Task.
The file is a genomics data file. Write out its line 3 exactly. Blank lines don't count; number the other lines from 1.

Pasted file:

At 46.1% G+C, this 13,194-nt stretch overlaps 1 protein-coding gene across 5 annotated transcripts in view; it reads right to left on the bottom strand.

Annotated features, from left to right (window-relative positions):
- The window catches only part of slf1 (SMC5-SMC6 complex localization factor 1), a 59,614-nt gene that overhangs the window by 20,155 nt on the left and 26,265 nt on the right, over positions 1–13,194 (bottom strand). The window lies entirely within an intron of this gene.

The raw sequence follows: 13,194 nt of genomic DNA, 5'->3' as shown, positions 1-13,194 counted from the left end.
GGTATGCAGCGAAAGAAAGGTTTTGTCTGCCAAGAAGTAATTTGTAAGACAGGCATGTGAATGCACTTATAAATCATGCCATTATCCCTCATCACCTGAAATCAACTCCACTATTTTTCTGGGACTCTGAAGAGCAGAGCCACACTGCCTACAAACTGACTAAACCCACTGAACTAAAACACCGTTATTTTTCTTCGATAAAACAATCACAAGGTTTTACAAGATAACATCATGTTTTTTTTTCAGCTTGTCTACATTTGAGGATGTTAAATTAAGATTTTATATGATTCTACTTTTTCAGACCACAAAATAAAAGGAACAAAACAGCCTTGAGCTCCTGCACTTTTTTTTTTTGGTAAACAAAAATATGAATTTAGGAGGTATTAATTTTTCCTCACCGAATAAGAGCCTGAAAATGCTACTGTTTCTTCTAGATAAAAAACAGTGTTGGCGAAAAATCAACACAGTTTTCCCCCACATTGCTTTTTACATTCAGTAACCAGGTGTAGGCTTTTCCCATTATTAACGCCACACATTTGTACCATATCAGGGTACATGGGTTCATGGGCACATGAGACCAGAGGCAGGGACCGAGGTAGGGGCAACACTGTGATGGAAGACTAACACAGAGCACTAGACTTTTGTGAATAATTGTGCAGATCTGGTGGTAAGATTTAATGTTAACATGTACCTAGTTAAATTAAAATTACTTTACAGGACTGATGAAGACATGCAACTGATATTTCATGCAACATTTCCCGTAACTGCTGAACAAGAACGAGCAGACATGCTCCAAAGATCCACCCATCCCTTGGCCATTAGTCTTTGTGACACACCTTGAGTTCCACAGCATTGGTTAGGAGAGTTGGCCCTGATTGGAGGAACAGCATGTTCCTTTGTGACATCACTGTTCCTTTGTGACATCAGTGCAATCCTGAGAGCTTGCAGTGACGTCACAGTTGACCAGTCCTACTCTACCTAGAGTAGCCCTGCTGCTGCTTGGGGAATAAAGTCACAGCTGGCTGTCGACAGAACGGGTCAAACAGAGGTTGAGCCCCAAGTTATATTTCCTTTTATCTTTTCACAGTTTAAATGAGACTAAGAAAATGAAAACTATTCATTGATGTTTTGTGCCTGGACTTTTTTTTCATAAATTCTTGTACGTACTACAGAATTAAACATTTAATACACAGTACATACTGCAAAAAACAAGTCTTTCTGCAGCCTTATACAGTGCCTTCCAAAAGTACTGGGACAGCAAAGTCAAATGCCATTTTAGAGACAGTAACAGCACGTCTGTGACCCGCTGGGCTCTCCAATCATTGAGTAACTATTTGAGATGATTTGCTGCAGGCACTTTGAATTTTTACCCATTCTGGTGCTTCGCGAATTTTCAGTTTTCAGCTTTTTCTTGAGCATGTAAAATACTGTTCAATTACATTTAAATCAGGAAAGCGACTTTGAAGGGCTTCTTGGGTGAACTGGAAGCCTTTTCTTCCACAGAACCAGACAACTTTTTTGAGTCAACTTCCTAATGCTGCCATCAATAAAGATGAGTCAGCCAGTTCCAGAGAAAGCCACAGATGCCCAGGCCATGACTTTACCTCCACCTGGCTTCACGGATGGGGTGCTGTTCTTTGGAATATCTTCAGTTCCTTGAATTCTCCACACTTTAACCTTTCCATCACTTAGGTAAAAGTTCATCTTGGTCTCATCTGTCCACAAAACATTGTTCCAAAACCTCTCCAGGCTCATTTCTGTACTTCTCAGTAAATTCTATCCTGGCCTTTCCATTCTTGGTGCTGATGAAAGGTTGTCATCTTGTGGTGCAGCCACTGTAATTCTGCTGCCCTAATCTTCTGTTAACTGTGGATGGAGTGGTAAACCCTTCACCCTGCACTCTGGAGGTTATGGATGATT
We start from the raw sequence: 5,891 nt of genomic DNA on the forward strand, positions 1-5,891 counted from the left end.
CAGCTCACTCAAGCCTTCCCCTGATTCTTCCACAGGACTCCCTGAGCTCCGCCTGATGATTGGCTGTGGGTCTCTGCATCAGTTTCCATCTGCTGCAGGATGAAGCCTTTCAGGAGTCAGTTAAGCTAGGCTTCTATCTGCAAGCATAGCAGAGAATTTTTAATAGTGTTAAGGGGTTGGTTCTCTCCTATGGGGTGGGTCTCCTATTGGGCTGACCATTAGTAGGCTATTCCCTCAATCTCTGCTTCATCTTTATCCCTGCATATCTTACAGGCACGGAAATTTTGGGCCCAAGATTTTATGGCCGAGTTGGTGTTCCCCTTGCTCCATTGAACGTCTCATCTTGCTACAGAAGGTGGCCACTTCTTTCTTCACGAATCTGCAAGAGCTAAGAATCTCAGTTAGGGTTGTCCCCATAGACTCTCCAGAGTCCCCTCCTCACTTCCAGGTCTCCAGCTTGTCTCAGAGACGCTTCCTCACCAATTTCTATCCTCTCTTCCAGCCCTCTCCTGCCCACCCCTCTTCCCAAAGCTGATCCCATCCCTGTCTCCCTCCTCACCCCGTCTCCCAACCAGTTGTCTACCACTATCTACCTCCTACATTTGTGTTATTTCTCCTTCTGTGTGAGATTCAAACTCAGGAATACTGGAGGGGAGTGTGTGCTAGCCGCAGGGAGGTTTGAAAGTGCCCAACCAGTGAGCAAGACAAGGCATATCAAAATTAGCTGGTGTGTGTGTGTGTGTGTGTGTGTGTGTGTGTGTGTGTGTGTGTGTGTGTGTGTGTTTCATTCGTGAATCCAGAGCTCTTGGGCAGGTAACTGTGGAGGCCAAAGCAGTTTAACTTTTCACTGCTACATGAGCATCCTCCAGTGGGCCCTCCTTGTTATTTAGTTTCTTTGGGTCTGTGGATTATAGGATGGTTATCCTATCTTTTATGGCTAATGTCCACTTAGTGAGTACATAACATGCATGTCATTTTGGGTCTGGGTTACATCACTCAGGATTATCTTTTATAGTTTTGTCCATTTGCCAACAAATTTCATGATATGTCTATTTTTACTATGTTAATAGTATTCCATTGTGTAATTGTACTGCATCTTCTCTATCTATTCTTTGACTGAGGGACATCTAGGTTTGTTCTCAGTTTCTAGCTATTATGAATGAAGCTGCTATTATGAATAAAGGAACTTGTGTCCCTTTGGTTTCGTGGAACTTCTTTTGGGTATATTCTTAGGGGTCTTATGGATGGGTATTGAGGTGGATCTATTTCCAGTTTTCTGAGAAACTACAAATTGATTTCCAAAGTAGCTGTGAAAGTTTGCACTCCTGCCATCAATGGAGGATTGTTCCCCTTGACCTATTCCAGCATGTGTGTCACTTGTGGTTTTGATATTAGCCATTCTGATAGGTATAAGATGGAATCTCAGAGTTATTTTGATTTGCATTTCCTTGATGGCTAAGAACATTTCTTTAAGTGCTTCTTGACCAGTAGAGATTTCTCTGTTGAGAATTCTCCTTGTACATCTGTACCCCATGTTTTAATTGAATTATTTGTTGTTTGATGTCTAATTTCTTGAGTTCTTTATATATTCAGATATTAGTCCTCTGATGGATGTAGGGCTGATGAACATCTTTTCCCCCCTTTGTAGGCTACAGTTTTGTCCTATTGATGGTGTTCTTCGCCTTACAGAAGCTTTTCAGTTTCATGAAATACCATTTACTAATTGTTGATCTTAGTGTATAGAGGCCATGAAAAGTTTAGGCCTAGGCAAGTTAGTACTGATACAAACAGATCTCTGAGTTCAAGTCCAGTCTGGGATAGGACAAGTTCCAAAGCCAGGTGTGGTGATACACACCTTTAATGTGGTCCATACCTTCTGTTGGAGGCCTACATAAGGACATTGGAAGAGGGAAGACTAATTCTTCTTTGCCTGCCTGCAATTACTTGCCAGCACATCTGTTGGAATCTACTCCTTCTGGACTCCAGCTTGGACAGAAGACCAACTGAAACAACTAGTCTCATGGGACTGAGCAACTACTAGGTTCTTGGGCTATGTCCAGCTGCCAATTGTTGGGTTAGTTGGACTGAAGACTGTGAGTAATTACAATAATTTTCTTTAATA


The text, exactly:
- The window catches only part of slf1 (SMC5-SMC6 complex localization factor 1), a 59,614-nt gene that overhangs the window by 20,155 nt on the left and 26,265 nt on the right, over positions 1–13,194 (bottom strand). The window lies entirely within an intron of this gene.